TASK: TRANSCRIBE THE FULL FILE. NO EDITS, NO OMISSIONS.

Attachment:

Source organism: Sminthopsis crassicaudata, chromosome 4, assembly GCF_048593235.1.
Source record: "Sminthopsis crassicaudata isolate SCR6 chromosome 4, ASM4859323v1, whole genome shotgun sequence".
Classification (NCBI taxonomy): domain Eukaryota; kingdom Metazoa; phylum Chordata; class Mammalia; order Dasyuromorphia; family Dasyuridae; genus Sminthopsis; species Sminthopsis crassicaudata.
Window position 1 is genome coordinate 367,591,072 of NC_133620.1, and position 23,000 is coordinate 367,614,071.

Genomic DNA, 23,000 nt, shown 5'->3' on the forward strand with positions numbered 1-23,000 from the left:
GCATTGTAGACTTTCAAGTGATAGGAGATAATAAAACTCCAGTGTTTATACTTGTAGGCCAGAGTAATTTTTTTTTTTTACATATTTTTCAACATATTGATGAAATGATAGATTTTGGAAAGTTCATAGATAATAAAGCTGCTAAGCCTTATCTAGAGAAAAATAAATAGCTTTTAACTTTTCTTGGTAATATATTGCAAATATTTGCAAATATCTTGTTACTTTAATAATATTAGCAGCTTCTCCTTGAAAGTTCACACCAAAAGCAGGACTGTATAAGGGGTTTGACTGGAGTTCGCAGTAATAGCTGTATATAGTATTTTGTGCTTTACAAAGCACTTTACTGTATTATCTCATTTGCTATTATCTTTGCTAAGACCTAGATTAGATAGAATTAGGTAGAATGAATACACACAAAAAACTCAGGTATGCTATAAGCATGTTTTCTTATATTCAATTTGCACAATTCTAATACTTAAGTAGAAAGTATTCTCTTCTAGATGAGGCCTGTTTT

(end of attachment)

Source organism: Sminthopsis crassicaudata, chromosome 4, assembly GCF_048593235.1.
Source record: "Sminthopsis crassicaudata isolate SCR6 chromosome 4, ASM4859323v1, whole genome shotgun sequence".
Classification (NCBI taxonomy): domain Eukaryota; kingdom Metazoa; phylum Chordata; class Mammalia; order Dasyuromorphia; family Dasyuridae; genus Sminthopsis; species Sminthopsis crassicaudata.
Window position 1 is genome coordinate 367,591,072 of NC_133620.1, and position 23,000 is coordinate 367,614,071.

Genomic DNA, 23,000 nt, shown 5'->3' on the forward strand with positions numbered 1-23,000 from the left:
GCATTGTAGACTTTCAAGTGATAGGAGATAATAAAACTCCAGTGTTTATACTTGTAGGCCAGAGTAATTTTTTTTTTTTACATATTTTTCAACATATTGATGAAATGATAGATTTTGGAAAGTTCATAGATAATAAAGCTGCTAAGCCTTATCTAGAGAAAAATAAATAGCTTTTAACTTTTCTTGGTAATATATTGCAAATATTTGCAAATATCTTGTTACTTTAATAATATTAGCAGCTTCTCCTTGAAAGTTCACACCAAAAGCAGGACTGTATAAGGGGTTTGACTGGAGTTCGCAGTAATAGCTGTATATAGTATTTTGTGCTTTACAAAGCACTTTACTGTATTATCTCATTTGCTATTATCTTTGCTAAGACCTAGATTAGATAGAATTAGGTAGAATGAATACACACAAAAAACTCAGGTATGCTATAAGCATGTTTTCTTATATTCAATTTGCACAATTCTAATACTTAAGTAGAAAGTATTCTCTTCTAGATGAGGCCTGTTTT